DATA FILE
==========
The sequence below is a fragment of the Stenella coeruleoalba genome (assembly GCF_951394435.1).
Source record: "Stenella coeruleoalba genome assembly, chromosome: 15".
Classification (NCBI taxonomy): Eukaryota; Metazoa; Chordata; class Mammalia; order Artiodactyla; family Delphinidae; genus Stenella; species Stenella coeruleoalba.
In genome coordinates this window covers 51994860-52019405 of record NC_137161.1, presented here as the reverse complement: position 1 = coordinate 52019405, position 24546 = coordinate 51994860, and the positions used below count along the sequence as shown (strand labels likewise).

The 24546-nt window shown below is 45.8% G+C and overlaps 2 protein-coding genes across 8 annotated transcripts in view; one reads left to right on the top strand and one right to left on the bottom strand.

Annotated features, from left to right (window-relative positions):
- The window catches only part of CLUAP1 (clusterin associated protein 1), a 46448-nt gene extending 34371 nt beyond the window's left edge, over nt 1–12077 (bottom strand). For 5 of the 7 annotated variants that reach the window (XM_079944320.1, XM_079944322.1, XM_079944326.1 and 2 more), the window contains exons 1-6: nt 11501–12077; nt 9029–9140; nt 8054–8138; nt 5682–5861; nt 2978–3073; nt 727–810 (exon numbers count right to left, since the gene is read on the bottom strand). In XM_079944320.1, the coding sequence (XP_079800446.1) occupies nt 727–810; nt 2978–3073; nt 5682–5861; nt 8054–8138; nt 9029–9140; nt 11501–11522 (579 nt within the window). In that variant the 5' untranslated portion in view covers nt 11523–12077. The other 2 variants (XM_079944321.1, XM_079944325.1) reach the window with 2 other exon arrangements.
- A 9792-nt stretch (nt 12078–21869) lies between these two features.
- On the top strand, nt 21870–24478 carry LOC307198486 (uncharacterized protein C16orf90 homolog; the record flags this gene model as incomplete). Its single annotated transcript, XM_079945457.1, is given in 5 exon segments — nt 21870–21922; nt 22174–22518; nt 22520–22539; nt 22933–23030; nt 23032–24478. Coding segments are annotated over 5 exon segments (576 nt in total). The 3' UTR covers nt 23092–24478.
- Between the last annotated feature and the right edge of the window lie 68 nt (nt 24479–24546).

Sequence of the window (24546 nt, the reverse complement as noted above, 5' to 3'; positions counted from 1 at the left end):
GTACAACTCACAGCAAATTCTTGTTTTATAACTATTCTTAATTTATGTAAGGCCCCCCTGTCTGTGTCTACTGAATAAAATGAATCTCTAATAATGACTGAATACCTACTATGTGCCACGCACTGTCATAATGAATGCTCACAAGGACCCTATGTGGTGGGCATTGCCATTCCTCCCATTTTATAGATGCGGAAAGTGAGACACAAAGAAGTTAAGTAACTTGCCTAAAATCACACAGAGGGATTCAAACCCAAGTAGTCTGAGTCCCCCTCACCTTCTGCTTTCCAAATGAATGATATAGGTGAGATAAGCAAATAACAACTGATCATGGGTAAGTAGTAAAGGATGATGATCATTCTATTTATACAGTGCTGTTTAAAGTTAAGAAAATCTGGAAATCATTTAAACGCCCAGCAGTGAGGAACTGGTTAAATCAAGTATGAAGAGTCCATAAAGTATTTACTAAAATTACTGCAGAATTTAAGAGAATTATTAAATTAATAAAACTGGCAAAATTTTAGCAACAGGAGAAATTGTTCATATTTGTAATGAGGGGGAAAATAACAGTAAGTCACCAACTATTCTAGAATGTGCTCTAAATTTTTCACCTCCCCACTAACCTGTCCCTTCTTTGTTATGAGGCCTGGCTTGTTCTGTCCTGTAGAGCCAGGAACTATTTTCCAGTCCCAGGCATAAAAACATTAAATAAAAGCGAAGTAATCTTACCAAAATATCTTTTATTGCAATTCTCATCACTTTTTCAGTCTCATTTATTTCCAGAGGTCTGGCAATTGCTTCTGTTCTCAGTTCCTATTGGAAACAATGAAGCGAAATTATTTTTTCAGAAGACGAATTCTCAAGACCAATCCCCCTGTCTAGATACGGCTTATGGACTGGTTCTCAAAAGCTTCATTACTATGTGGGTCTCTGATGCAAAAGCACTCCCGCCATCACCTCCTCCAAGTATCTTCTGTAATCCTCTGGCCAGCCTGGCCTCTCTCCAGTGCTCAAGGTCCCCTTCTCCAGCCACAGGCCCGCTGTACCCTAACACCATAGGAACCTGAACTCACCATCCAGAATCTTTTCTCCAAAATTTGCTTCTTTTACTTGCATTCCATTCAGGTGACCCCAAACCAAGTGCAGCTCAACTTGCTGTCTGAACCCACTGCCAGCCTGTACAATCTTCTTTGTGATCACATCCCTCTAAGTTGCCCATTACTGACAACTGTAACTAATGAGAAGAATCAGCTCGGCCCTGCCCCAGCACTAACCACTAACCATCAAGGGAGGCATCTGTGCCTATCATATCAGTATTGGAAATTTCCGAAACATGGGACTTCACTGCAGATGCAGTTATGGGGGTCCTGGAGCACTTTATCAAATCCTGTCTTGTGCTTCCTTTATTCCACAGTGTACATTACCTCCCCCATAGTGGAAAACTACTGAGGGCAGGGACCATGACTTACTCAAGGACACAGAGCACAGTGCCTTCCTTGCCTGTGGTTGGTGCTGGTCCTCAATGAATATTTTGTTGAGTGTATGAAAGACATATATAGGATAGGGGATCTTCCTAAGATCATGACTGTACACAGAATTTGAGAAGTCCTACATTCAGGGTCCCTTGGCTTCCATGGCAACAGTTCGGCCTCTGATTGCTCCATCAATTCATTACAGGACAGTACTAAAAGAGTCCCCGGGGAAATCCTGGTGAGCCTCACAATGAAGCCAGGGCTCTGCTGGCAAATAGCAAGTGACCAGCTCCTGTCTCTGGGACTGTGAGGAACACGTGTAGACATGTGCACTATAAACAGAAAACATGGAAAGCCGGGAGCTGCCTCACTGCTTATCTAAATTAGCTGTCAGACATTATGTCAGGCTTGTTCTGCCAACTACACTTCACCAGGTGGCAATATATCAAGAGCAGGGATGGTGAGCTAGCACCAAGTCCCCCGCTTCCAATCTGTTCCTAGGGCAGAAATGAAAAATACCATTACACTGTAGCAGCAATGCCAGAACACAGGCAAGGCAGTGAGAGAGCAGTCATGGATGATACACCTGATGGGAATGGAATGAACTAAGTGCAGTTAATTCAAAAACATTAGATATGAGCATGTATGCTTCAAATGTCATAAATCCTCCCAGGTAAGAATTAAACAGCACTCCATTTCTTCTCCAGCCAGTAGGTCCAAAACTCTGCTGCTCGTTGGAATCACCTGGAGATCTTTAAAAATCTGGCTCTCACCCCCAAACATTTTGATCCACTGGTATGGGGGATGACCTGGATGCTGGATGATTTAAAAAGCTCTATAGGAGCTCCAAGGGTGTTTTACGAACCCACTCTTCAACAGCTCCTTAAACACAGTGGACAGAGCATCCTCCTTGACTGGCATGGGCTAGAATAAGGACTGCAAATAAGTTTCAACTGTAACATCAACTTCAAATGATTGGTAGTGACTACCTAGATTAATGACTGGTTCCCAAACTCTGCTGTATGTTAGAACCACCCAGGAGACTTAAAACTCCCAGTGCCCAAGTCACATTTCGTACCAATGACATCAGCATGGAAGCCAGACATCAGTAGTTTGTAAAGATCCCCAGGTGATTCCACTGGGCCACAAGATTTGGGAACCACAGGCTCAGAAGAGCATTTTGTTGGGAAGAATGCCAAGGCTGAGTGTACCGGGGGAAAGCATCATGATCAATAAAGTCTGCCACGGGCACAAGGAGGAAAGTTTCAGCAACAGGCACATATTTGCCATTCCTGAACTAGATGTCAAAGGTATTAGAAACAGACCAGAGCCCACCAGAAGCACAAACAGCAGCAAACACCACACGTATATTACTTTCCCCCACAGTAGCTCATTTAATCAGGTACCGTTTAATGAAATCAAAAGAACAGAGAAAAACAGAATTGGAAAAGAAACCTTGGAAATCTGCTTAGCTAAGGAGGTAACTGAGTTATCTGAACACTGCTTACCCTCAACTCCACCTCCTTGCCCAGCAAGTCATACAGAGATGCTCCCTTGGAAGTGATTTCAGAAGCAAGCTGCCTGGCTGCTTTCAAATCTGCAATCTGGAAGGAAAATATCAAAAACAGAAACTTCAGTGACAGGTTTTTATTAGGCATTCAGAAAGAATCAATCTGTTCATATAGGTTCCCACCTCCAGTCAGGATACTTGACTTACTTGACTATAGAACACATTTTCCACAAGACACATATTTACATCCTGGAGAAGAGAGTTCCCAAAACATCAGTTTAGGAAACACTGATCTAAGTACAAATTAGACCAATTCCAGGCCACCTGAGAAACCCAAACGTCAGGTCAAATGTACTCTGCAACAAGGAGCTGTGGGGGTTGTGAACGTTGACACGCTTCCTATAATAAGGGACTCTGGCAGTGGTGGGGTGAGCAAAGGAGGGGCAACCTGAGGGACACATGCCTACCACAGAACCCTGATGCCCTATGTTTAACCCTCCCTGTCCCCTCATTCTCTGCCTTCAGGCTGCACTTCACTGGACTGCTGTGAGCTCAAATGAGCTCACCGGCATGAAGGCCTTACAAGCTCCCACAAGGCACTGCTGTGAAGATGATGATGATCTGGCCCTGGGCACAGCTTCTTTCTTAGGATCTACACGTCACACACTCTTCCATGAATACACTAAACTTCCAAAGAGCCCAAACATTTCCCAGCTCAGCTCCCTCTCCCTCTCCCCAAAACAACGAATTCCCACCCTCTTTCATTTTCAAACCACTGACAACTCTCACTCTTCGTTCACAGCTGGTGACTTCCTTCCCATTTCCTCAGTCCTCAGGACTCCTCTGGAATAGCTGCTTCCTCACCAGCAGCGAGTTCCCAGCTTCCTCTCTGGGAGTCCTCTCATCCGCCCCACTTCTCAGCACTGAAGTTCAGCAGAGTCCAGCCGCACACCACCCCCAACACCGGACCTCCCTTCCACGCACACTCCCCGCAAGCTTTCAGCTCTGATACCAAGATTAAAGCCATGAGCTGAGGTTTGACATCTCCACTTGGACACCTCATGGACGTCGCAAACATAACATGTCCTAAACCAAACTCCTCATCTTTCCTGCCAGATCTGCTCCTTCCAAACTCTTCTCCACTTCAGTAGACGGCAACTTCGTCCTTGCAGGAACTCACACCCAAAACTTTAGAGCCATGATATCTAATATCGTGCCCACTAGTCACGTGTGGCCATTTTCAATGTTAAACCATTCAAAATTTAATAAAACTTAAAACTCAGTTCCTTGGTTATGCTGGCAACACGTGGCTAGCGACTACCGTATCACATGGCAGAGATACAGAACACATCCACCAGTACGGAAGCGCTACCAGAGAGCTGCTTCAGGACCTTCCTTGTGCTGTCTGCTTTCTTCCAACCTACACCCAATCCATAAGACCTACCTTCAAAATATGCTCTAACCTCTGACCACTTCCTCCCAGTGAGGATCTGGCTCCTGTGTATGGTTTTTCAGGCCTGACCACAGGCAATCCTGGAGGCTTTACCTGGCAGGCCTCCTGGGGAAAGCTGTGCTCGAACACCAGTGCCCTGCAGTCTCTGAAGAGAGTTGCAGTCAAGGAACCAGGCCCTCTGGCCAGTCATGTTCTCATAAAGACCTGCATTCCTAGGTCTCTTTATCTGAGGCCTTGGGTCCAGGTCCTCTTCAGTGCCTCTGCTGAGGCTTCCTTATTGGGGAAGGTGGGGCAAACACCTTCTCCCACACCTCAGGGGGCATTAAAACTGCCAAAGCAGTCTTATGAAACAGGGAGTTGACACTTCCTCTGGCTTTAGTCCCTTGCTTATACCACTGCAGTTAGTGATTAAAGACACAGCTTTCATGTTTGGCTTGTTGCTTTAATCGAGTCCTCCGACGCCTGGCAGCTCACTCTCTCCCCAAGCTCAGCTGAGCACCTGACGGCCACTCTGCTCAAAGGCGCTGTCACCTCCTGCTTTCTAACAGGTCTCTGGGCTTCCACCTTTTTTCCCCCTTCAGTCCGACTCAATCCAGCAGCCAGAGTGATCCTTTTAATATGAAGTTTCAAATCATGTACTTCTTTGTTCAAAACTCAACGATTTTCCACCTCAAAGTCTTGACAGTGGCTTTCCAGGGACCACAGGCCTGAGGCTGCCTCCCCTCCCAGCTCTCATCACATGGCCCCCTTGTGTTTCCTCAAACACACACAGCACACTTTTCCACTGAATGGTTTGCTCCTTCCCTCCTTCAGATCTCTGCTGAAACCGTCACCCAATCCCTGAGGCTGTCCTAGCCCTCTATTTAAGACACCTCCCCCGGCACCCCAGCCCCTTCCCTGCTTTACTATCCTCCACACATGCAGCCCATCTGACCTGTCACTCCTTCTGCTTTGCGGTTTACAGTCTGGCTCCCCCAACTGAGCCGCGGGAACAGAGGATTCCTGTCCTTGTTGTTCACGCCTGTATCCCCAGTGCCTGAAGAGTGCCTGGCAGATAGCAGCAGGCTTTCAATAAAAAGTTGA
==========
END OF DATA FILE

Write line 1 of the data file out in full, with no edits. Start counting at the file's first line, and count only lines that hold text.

The sequence below is a fragment of the Stenella coeruleoalba genome (assembly GCF_951394435.1).